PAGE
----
The Company had 1.2 million stock options outstanding as of September 26, 2015, with a weighted-average exercise price per share of $15.08 and weighted-average remaining contractual term of 4.1 years, substantially all of which are exercisable. The aggregate intrinsic value of the stock options outstanding as of September 26, 2015 was $120 million, which represents the value of the Company’s closing stock price on the last trading day of the period in excess of the weighted-average exercise price multiplied by the number of options outstanding. Total intrinsic value of options at time of exercise was $479 million, $1.5 billion and $1.0 billion for 2015, 2014 and 2013, respectively.

25 Comments

  1. If you ask me, it’s not working. As I understand it, fewer outstanding shares should make those that are left in the market more valuable. I have yet to see that effect. I think they should spend all the buy-back money on dividends to make Apple a real value company since growth is slowing. Higher dividends would make Apple a much better investment and that would certainly drive up the stock price…

    1. And yet management at Apple thinks buy-backs are the thing to do. I wonder if it’s because they know something we don’t.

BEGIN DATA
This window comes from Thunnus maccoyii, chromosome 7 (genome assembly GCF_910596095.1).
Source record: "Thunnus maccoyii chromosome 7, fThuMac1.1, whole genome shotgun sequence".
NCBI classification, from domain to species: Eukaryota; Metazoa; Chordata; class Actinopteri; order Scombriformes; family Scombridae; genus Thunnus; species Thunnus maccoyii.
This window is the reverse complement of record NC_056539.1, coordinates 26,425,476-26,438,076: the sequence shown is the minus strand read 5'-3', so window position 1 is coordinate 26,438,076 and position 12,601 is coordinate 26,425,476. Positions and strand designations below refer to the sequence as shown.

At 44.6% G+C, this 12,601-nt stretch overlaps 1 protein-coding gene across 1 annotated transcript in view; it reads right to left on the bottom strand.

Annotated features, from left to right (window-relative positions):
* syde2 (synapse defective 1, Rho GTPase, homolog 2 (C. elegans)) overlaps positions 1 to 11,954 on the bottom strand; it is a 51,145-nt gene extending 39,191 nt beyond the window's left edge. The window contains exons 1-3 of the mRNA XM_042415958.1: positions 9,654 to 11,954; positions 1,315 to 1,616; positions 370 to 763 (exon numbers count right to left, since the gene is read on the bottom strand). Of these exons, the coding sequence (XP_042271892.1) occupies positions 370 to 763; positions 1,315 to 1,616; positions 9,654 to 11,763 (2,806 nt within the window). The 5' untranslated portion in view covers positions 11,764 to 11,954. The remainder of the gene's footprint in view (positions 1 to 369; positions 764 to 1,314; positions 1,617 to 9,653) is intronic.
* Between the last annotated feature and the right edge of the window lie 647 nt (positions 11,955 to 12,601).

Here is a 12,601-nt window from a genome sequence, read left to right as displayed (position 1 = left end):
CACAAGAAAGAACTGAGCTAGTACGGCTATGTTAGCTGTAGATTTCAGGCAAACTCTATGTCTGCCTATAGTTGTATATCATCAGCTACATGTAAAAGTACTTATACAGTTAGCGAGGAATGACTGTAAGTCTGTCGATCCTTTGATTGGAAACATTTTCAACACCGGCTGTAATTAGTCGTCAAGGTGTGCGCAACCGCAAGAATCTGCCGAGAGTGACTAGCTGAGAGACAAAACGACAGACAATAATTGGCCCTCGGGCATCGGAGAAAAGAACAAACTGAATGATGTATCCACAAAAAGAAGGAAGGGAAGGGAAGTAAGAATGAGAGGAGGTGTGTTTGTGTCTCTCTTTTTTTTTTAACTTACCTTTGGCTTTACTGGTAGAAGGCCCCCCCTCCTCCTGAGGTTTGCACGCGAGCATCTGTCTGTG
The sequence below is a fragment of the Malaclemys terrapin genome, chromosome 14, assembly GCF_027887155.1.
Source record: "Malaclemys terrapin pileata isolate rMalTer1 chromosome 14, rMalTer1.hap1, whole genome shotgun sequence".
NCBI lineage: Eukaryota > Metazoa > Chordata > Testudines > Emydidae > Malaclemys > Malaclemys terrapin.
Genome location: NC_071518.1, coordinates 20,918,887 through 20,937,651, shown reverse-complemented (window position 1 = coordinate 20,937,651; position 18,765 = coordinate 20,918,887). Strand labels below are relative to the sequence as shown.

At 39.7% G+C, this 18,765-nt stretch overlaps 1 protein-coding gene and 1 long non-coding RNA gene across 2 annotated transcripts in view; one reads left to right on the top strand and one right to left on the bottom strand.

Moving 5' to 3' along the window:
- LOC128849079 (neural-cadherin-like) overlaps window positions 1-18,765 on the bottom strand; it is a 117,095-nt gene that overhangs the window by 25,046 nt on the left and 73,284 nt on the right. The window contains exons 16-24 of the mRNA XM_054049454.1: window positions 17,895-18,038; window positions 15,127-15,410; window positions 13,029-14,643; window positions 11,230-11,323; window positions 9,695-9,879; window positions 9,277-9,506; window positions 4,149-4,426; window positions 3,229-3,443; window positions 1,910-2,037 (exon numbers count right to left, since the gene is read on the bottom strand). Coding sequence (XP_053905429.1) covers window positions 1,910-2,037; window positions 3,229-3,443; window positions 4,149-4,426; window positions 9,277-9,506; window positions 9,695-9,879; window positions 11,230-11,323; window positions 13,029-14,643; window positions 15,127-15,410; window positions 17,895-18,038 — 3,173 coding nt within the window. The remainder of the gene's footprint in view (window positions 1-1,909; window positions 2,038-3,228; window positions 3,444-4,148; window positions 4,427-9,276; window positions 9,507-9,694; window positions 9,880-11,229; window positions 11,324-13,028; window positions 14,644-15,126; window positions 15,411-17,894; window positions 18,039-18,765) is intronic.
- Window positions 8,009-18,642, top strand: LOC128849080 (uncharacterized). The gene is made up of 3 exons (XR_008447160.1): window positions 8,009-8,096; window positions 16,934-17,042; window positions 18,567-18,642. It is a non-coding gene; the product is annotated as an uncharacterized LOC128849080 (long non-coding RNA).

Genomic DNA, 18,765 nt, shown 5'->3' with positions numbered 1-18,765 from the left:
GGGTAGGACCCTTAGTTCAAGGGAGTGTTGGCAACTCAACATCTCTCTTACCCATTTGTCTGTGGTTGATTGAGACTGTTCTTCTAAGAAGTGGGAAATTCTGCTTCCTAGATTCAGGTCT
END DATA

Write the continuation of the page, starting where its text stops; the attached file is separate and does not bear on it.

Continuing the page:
With a low P/E ratio and opportunities for growth, buy backs are the best place to use extra cash. So what does the Apple leadership team know? They’re not short-term thinkers.

    2. This article will help understand why the company buying back shares. Enjoy.

      Why Does Apple Repurchase So Much Stock?
      Apple has emerged as a stock buyback powerhouse in recent years, but why does the company choose to reward its shareholders this way?STOCKS\

      came across this article and find it very educational, I like to share with you guys, enjoy.
      “Why Does Apple Repurchase So Much Stock?
      Apple has emerged as a stock buyback powerhouse in recent years, but why does the company choose to reward its shareholders this way?”.
      Getty Apple
      IMAGE SOURCE: GETTY IMAGES.
      As one of the most successful companies in history, investors may understandably wonder whether aging tech giant Apple (NASDAQ:AAPL) can deliver the same juicy returns for which it’s so famous.
      Though still certainly a force in the investing world, today’s Apple relies on a more diverse playbook, including share buybacks and dividends to generate returns for its shareholders, rather than relying solely on torrent earnings and profit growth, as it once did. Case in point, Apple has emerged as something of a share buyback and dividend powerhouse since initiating its capital return program in 2012.